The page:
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The Old-World Art of Restoring Pipe Organs



Christopher Soer knows what it means to “pull out all the stops.” The 33-year-old builds and restores pipe organs for a living, which is where the expression comes from.

Organs have banks of knobs—called stops—that control air valves to different sets of pipes. When all stops are pulled out, that means all pipe valves are open, unleashing maximum volume.

“An organ is almost an orchestra with a whole harmonic development,” Mr. Soer says. “You have pipes that sound like trumpets, oboes, English horns, and pipes that sound like strings and flutes.”

Mr. Soer is based in Warrensburg, Mo., where he is general manager for Quimby Pipe Organs. But he has spent the past seven months in Chicago rebuilding the organ at the historic Fourth Presbyterian Church. When completed later in March, it will be the largest organ in the city, with five manual keyboards and more than 8,000 pipes, he says.

Organ pipes get their distinctive sound mainly through a combination of lead and tin, Mr. Soer explains.

“The more lead, the more a pipe will sound like a flute. The more tin, the more it sounds like a string. The organ master has to decide what he wants,” he says. Larger pipes are also made with zinc for added strength.

At Fourth Presbyterian, the instrument is three stories high; the deepest notes come from 32-foot-long pipes.

Most of Quimby’s customers are churches and cathedrals, but the company also serves synagogues, Masonic lodges and concert halls. The company restored the organ at New York City’s Cathedral of Saint John the Divine in 2008.

Mr. Soer typically travels six months of the year, building, restoring or tuning organs. The work combines the skills of a carpenter, engineer, plumber, smith, cobbler and musician, he says.

His tool kit is a mix of old world and new. He has a set of tuning knives, which are steel rods of varying lengths that are used like a mallet to tap down the tuning slide at the top of each pipe to adjust the length. He has to avoid touching the metal of the pipes with his bare hands.

“The knife is really an extension of my arm, because if I touch the pipes, the heat from my skin can put it out of tune,” he says.

Brass tuning cones are used to compress the end of a pipe to shorten it. A jeweler’s hammer and ring gauge come in handy when adjusting smaller pipes for high notes. He inherited many of his brass tools from mentors who have retired, an industry tradition.

Among his digital-age equipment are a Peterson strobe tuner, which generates perfect pitch, and a manometer to measure air pressure. He also carries a leather-repair kit and carpentry tools, to work on the many pedals, cranks and bellows involved in a pipe organ. “Basically it’s a big Rube Goldberg machine,” he says.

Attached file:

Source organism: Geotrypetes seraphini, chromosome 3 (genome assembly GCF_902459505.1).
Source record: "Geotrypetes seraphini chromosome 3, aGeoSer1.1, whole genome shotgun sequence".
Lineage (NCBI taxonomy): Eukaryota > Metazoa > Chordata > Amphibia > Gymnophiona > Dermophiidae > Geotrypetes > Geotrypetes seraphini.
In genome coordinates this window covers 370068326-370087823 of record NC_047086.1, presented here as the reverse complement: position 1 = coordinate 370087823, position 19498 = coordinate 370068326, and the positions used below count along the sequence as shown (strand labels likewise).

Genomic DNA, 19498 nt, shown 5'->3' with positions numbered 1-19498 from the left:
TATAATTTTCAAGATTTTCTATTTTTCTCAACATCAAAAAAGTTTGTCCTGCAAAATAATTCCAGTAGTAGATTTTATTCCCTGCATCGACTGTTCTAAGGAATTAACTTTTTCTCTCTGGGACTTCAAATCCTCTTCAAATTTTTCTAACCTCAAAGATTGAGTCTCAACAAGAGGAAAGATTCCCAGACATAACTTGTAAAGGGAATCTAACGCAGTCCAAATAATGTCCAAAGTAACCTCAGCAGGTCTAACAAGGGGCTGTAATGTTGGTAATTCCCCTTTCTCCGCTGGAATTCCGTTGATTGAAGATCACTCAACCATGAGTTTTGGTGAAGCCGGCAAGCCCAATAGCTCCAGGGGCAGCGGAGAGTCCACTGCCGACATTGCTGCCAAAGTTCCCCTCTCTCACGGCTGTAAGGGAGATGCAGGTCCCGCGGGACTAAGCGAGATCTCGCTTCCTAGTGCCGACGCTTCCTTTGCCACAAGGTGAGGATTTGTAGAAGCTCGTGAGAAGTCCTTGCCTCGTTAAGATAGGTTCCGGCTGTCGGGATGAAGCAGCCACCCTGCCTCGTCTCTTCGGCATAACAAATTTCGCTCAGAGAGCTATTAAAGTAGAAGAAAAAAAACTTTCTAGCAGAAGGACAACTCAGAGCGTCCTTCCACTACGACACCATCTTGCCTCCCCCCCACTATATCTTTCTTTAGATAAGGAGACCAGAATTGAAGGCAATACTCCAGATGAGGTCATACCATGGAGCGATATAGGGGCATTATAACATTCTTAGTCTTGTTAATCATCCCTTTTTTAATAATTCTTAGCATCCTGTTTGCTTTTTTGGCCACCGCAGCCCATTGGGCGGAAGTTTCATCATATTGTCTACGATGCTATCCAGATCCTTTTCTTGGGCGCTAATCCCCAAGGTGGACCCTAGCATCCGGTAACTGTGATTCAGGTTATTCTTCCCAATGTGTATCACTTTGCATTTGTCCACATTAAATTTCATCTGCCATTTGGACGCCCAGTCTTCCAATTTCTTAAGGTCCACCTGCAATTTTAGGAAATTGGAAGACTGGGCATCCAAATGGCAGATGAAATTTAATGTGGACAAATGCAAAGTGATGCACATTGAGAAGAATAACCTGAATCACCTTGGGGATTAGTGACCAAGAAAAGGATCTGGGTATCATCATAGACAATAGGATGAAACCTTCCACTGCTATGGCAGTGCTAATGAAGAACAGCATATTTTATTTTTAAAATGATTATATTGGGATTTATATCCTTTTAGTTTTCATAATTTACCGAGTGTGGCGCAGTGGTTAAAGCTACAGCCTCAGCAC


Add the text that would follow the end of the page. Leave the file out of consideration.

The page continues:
Mr. Soer carries most of his tools in a compact Husky tool bag, convenient for climbing along the catwalks and ladders inside the organs. At 5-foot-6, Mr. Soer says he is an ideal height in his business. “I need to do acrobatic maneuvers and carry small bags so I can get around inside without touching any of the pipes. It’s a real workout,” he says.

The company’s busiest times are around Christmas and Easter, when big temperature changes indoors cause pipes to go out of tune. “We have to tune right before Christmas when the heat kicks on, and right after Easter when the air conditioning kicks in,” Mr. Soer says.

He packs ear plugs, because working on an organ gets loud. It also involves much yelling between the technician at the keyboard and the one inside the chamber tuning the pipes, so he brings Halls lozenges for when his voice goes hoarse.

Mr. Soer grew up in suburban St. Louis, Mo., where his father is the local fire chief and he and his siblings went to Catholic school. He started playing the piano at age 10 and by 15, he had a job as a part-time organist at Sunday mass.

While studying computer science in college, he landed a job as an organist at a bigger church but he felt the organ wasn’t loud enough. When he asked about getting a bigger one, he recalls being told: “If you can build it, you can have the balcony space.”

Mr. Soer found an organ online at an estate sale, moved it piece by piece and reassembled it in the church. He contacted a pipe-organ company in Illinois, explained what he had done and asked if they offered lessons in tuning. “They invited me in for a tour and then offered me a job,” he says.

He has been building pipe organs for about a decade, joining Quimby three years ago. He estimates it will take him another decade to become a master organ builder.

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